Ore. Insurers Wrongly Penalizing Drivers for Coverage Lapses

Some Oregon car insurers have been penalizing consumers for lapses in their coverage history even if they were for legitimate reasons, spurring regulators there to issue an advisory this week reminding policyholders that the practice is prohibited.

The most common legitimate reasons that a driver has a hole in their history of coverage, according to Ron Fredrickson, a consumer advocate with the Oregon Insurance Division (OID), aren’t surprising:

  • They were deployed or overseas and didn’t need to drive.
  • They use alternative transportation instead of driving.
  • They sold their car and stopped driving.
  • They went to college or school and didn’t need the car.

But however legitimate those reasons are, consumer advocates have encountered instances in which insurers insist on charging a customer higher premiums, according to Fredrickson.

Fredrickson said he did not “have hard numbers” on how many times the OID has fielded inquiries on the topic but said that they involved “a variety of insurers,” including at least one major insurer, that he declined to name.

“The way insurers see it, someone who was driving without insurance is less responsible than someone who has maintained their insurance,” he told Online Auto Insurance News (OAIN). “But some people stop insurance when they stop driving altogether, and since that can be for legitimate reasons, we want to make sure people don’t get punished for that.”

Fredrickson said the “most egregious examples” he’s encountered are when military servicemen and women return from overseas to find out they’ll have to pay more when re-entering a policy with their car insurer.

“That’s just not right,” he said.

‘A Lot of People Will Just Buy That’

The nine consumer advocates at the OID started seeing enough complaints from consumers that they wanted to issue public advisories through state radio and print outlets, according to Fredrickson, who said that the problem likely extends past the policyholders that come to him with questions.

“We think that a lot of people will just buy that, just accept that, so we don’t think we even hear from everybody that this happens to,” he said. “With those [legitimate] scenarios, we don’t believe they create a greater level of risk. Companies are apparently doing this without investigating what actually took place.”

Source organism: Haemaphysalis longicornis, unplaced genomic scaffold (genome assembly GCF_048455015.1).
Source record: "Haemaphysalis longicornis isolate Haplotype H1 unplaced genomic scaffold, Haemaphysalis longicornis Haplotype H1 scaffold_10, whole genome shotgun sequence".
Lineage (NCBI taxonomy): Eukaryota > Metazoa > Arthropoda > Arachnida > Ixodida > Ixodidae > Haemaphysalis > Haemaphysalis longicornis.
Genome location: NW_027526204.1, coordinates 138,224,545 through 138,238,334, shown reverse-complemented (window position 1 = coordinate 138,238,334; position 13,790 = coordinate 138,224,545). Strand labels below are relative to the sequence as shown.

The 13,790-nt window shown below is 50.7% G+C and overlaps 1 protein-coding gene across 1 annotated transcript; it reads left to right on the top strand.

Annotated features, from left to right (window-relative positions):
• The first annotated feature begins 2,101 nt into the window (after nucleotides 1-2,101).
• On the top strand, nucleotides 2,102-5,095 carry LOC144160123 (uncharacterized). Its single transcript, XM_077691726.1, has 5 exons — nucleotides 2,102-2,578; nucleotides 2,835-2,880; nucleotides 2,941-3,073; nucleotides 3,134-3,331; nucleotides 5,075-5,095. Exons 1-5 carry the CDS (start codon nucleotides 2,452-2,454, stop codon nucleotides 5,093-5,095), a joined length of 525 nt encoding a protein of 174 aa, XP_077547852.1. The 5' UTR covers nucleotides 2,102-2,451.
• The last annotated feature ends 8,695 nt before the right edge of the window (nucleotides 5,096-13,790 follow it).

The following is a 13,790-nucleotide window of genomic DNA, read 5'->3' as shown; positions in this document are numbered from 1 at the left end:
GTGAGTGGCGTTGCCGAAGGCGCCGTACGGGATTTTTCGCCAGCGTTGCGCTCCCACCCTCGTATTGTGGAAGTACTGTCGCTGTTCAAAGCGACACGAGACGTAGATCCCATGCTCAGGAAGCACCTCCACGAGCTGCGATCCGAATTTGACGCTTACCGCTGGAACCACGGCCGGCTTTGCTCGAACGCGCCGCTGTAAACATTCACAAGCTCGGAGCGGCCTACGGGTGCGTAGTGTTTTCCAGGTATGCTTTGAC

While insurers can’t deny or charge more for coverage because of a legitimate lapse in coverage, they can legally ask an applicant the reason for that lapse.

“Many companies provide a checklist so consumers can identify the valid reason that they dropped coverage,” according to the advisory.

Of course, an insurer can legally pump up prices because an applicant drove without coverage, so any tickets for uninsured driving is “pretty good evidence” that an insurer will use to inflate premiums.

There are other—more obvious—signs of uninsured driving, Fredrickson said.

“Somebody told a story in a meeting about someone without insurance driving a car to their agents’ office to buy a new policy, so that is pretty clear-cut evidence,” he said. “I believe that’s a sign of risk, to do something like that.”

Oregonians with complaints and questions about insurance should call the OID at 888-877-4894 between the weekday hours of 8 a.m. and 5 p.m.

Fredrickson also operates a Q&A blog that contains responses to other car coverage-related questions from consumers.

About Charles Nguyen
Charles Nguyen is an enterprising journalist who reported for Patch.com and the Desert Dispatch and was the editor in chief of the Guardian (the twice-weekly newspaper at the University of California, San Diego) before coming to Online Auto Insurance News.

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